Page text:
It cut hemp rope, paracord, sliced through thick rubber hose and even broke down a bunch of boxes. Since it’s a thinner style blade, it lends itself to being a better slicer. But I did try to chop some hard wood branches and logs and for what you pay it did an awesome job. This kukri also makes a great camp tool for kids or someone who is not as experienced. It’s lighter weight and compact size make it easy to handle.
As it pertains to self defense, you could do some serious damage to an intruder with this in your hand. All in all it’s a five star rating from me. I would definitely buy this over the SOG any day. I ended up buying it because their Amazon listing was so detailed I wanted to check it out to see if they were making stuff up.
Tops TPBKUK01-BRK Bushcrafter Kukuri
If you want the ultimate chopping tool, the Bushcrafter Kukuri is what you’re looking for. TOPS Knives provides a high-quality, high-price blade. This is one of the shorter options on the list coming in at 7¾-inches in the blade. The blade is extremely curved with a very wide belly. And coming in at nearly 2 pounds, it will chop what you swing it at. The curvature of the blade and the weight combine to produce this powerful cutter in such a small package.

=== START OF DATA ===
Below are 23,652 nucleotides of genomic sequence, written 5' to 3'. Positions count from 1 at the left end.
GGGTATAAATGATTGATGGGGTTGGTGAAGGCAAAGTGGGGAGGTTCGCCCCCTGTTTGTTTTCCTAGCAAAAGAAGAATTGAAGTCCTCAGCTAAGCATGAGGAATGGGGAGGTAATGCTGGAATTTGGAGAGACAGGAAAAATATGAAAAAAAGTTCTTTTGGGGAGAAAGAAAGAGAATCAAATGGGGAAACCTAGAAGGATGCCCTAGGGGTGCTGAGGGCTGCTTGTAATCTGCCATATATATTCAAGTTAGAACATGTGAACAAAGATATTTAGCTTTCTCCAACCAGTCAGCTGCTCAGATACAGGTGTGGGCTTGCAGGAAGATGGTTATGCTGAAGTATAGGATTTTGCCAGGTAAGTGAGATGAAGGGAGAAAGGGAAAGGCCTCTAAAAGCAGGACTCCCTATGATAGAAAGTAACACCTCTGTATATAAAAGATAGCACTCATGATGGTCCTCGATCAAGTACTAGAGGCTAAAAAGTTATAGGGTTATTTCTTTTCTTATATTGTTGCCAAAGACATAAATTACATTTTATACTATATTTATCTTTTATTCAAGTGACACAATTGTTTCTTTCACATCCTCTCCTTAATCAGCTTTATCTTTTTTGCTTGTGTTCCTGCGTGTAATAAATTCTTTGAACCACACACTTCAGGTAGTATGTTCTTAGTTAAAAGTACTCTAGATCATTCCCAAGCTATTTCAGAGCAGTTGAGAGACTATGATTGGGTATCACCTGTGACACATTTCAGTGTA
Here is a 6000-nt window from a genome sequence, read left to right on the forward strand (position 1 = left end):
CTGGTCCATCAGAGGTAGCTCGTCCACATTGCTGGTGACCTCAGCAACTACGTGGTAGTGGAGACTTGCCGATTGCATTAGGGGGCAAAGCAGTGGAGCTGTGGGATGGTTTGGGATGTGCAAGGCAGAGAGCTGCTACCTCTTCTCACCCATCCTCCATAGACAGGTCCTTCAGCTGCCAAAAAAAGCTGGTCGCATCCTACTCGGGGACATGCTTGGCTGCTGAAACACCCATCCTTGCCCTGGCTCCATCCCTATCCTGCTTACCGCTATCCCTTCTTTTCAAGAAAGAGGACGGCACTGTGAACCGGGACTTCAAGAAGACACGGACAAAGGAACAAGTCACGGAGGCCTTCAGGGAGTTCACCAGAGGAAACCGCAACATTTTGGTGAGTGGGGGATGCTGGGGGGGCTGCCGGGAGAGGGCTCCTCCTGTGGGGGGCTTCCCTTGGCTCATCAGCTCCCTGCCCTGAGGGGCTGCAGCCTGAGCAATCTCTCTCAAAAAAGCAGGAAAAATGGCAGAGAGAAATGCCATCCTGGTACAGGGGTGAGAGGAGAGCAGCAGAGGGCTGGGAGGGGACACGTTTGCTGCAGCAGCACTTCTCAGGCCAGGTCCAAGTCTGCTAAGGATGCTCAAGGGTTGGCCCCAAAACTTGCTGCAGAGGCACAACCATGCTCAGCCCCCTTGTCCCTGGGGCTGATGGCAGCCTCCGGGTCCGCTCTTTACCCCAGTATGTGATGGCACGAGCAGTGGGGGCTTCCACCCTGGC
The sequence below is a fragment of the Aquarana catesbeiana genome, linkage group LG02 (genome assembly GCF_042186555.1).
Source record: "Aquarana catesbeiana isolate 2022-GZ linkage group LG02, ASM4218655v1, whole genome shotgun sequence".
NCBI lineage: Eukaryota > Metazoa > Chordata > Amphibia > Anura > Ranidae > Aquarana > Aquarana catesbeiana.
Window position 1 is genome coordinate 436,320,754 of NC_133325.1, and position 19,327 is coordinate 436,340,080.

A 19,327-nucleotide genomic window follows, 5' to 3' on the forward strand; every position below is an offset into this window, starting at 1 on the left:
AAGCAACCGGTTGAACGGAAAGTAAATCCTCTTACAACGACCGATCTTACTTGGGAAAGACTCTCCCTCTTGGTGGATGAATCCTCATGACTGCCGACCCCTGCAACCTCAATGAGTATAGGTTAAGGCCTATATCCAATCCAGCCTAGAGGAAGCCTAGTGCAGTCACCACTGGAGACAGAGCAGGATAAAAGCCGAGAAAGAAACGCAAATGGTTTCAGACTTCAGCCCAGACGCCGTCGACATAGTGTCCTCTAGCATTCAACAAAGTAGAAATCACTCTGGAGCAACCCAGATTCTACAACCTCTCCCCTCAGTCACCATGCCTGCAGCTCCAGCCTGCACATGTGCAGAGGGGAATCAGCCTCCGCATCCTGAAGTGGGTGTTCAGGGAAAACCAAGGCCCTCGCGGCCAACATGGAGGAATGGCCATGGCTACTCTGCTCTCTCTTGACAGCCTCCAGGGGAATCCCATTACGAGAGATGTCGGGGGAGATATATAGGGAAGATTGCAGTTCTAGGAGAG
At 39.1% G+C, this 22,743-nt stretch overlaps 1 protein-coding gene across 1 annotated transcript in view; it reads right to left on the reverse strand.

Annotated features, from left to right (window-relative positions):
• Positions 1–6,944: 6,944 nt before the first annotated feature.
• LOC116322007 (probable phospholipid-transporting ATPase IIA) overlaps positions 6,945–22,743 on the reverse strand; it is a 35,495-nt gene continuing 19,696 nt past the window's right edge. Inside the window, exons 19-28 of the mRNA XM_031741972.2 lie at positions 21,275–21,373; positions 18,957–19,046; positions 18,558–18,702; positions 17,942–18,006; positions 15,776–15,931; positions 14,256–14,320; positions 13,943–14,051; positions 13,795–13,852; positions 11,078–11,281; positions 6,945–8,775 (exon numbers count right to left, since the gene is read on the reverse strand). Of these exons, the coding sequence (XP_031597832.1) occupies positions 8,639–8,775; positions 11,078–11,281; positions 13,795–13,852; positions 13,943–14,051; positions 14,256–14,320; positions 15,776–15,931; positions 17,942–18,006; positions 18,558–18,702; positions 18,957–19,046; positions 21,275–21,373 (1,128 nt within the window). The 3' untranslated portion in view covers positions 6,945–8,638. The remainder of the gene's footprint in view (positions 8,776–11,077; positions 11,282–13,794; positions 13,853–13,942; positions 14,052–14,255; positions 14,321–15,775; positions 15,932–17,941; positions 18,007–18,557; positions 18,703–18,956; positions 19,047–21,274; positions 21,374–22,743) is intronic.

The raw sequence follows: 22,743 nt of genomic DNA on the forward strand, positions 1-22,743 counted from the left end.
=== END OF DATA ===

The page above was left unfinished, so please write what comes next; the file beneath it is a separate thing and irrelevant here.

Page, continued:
However, the drawback is that the wide belly sacrifices tip narrowness. This ultimately leads to it being a chopper only, with no real piercing power.
Additionally, the price will stagger you too. Edging toward the $200 to $300 dollar mark, this is not a cheap knife. It will perform amazingly in its role but it will cost a pretty penny to get that performance.
As always, there is a wide variety of quality available for each knife style. The preferred option in this list is the Ka-Bar Cutlass. This is because it is similar to more standard knives while providing excellent quality and durability.
However, budget or preference might guide you to a different choice. The kukris on this list are some of the best options we have tested so you don’t have to waste your money finding out for yourself. Each one will do the job you need it to do.
Blair Witkowski is an avid watch nut, loves pocket knives and flashlights and when he is not trying to be a good dad to his nine kids, you will find him running or posting pics on Instagram. Besides writing articles for Tech Writer EDC he is also the founder of Lowcountry Style & Living. In addition to writing, he is focused on improving his clients websites for his other passion, Search Engine Optimization. His wife Jennifer and he live in coastal South Carolina.